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The Loyalty Dinner, Part I, Part 2, Part 3,  Comey’s Conflicting Versions 


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The Loyalty Dinner, Part I,  Comey’s Conflicting Versions 

By Bruce Heiden| June 27, 2017

Editor’s note: This is the third part of a three-part series. Read Part II here and Part III here.

No secret tapes are needed to prove that President Trump never demanded a pledge of loyalty from James Comey at their January 27 dinner. All the evidence is there in Comey’s own testimony.

National Review essayist David French recently stated what many journalists and other Americans believe when he wrote, “There now exists sworn testimony that Trump asked Comey for personal loyalty….” French was discussing President Trump’s supposed exposure to charges of obstruction of justice. But French is mistaken: sworn testimony to this effect does not exist, because Comey’s June 8 testimony concerning his January 27 dinner with the president nowhere reports, whether through quotation, paraphrase, or even implication, that “Trump asked Comey for personal loyalty.” This serious and widespread misconception must be cleared up. :snip: 

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The Loyalty Dinner, Part II: ‘I Need Loyalty’

By Bruce Heiden| June 28, 2017

Editor’s note: This is the second part of a three-part series. Read Part I here and Part III here.

Recall former FBI Director James Comey’s advice, in version two of the now-famous Loyalty Dinner, that an independent bureau serves the president’s own best interests; then note how Comey’s narration moves somewhat abruptly to an apparent inflection point in the conversation, set off in a new paragraph:

A few moments later, the president said, “I need loyalty, I expect loyalty.” I didn’t move…during the awkward silence that followed. We simply looked at each other in silence. The conversation then moved on….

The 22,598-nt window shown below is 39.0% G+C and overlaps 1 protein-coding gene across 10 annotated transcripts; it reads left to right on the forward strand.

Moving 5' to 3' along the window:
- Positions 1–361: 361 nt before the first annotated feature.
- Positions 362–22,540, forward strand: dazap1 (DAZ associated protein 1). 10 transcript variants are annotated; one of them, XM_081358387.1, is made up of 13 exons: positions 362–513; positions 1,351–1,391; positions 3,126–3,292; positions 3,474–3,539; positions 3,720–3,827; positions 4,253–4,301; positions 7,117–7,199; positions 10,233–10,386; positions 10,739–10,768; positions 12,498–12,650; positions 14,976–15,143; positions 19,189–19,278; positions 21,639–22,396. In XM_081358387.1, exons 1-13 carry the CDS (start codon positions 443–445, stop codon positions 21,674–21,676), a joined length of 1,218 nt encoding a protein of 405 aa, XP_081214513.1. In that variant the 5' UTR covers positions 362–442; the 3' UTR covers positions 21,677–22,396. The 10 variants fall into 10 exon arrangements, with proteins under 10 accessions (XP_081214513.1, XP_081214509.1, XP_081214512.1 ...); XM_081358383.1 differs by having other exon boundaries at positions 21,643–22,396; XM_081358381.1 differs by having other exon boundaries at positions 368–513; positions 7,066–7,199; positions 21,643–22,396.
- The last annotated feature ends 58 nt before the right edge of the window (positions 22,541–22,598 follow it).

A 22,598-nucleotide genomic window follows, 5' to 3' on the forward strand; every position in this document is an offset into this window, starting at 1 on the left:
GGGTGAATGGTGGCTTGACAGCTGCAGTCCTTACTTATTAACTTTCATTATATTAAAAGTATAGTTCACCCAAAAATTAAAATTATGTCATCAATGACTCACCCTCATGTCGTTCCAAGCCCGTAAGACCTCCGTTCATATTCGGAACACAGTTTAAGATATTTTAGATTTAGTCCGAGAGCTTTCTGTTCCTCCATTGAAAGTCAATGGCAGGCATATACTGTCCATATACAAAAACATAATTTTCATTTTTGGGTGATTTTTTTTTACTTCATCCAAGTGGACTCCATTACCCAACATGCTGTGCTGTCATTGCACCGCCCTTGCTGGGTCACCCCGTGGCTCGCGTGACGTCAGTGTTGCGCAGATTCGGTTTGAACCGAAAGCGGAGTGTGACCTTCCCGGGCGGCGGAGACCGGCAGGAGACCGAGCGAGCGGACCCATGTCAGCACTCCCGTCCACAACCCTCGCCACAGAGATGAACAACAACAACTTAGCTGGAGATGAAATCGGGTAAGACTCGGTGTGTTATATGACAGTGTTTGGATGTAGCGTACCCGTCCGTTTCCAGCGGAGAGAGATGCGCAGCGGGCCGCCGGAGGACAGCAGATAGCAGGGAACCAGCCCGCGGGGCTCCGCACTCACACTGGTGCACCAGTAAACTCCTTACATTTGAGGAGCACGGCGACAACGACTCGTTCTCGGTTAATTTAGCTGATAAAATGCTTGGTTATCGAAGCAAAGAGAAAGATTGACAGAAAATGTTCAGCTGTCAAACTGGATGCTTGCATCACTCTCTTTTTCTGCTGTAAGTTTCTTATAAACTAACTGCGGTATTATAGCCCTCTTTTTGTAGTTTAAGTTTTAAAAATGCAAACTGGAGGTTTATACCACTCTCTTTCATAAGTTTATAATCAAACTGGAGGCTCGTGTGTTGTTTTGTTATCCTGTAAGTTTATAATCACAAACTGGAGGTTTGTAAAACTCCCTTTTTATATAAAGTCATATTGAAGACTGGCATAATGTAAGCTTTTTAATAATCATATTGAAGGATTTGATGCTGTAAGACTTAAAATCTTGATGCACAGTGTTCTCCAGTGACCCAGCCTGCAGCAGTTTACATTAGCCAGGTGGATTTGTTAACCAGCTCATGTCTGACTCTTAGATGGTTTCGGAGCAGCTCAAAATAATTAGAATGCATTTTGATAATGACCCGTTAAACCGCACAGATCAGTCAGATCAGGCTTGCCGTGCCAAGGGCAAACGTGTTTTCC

That this critical passage is murky should go without saying, since its main feature is a long and “awkward” silence between two people who are not personal friends, familiar acquaintances, or even longstanding coworkers, and whom narrator Comey assumes see the world through two very different lenses. :snip: https://amgreatness.com/2017/06/27/loyalty-dinner-part-comeys-conflicting-versions/

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The Loyalty Dinner, Part III: The Steele Dossier

By Bruce Heiden| June 30, 2017

Editor’s note: This is the third part of a three-part series. Read Part I here and Part II here.  

Trump wanted Comey’s input about how the FBI could protect their country’s President from a vile defamation.  Too much to ask?

Once FBI Director James Comey finishes narrating the end of his dinner with President Trump, he unveils a surprise: the story so far has been incomplete. Narrator Comey has withheld a topic of the dinner conversation that he now appends as an afterthought. But it’s much more important than that.

The topic, never mentioned at all in version one and thus made public as part of the Loyalty Dinner only in Comey’s June 8 testimony, is what has come to be known as the “Steele dossier” (which Comey calls “the salacious material”). In narrating the Loyalty Dinner from beginning to end while suppressing the discussion of this topic somewhere in the middle, Comey’s testimony reveals that version two in itself actually presents two conflicting versions of his dinner with Trump.

The version we analyzed in Part II would be version 2a, while version 2b would be the Loyalty Dinner as reconstructed with the “Steele dossier”     :snip:  https://amgreatness.com/2017/06/30/loyalty-dinner-part-iii-steele-dossier/ 

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